This research shows that when an individual has a baby can be directly linked to the fertility decisions not only of their closest family and colleagues but of wider networks. The findings demonstrate for the first time and in a robust way, a clear fertility spillover effect from family to the workplace and vice versa.
The study uses register data from Statistics Netherlands on a group of people born in the 1970s and links them to create samples of more than 600,000 work colleagues and more than 70,000 sibling pairs.
A strong effect on the timing of becoming a parent ran between colleagues’ siblings and the individual concerned and siblings’ colleagues and the individual concerned. These effects occurred over a 3-year period following the transition to parenthood and were strongest 2-3 years after the initial birth and where the social interactions were between women.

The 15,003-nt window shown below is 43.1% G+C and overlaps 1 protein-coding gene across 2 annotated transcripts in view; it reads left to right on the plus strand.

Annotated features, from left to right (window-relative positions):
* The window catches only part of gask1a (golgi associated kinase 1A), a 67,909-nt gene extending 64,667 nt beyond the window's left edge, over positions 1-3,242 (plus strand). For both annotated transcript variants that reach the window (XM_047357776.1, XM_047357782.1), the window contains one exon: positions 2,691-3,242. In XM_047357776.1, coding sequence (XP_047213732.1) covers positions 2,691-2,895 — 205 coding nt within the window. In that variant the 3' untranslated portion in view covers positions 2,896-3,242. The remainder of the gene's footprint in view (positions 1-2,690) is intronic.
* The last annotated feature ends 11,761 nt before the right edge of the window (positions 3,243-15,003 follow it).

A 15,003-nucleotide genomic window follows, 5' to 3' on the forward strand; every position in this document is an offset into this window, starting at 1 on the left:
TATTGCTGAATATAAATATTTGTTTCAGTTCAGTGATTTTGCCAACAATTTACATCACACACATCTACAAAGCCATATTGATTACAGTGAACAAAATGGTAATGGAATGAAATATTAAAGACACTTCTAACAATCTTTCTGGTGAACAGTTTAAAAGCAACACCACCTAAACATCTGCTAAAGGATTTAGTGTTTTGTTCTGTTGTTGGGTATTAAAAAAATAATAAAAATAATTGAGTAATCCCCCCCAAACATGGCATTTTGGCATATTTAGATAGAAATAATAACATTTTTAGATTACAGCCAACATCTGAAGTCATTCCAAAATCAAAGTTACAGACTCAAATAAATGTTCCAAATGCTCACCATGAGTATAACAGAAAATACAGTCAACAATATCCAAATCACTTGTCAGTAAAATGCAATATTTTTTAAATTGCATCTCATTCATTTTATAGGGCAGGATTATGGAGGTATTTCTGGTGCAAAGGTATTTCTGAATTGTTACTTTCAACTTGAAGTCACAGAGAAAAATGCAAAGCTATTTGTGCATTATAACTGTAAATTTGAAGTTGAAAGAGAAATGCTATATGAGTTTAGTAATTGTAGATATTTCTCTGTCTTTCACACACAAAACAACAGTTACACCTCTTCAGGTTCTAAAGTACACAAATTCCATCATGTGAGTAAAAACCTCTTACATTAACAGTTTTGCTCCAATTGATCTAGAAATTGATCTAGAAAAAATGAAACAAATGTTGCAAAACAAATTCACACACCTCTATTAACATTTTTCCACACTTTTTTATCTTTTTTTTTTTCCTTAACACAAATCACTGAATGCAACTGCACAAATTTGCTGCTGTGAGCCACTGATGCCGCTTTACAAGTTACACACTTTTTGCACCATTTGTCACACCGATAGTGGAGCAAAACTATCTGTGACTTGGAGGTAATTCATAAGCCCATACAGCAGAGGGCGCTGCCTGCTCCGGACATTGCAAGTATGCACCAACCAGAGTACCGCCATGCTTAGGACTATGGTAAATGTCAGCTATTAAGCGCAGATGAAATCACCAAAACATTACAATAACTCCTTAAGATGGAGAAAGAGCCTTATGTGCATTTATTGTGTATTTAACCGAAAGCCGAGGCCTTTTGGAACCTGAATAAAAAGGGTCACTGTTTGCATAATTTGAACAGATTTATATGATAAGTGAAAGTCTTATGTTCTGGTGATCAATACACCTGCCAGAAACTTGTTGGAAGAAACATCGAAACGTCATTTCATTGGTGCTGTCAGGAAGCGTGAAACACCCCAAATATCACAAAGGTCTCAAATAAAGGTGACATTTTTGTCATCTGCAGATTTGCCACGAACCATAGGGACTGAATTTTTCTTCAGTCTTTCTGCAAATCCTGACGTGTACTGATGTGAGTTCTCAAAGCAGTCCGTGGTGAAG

The researchers conclude that without the ‘colleague effect’, there would have been 1,151 (5.8%) fewer pregnancies from a total of nearly 20,000 pregnancies identified in the study’s time period. For siblings, it was 315 (1.5%) from a total of just over 20,000.
The increasing availability of register data in various countries such as Denmark, Finland, Norway, and Sweden will make it possible to look at what’s going on in other countries and also to see if the spillover effect extends to other networks, such as neighbours.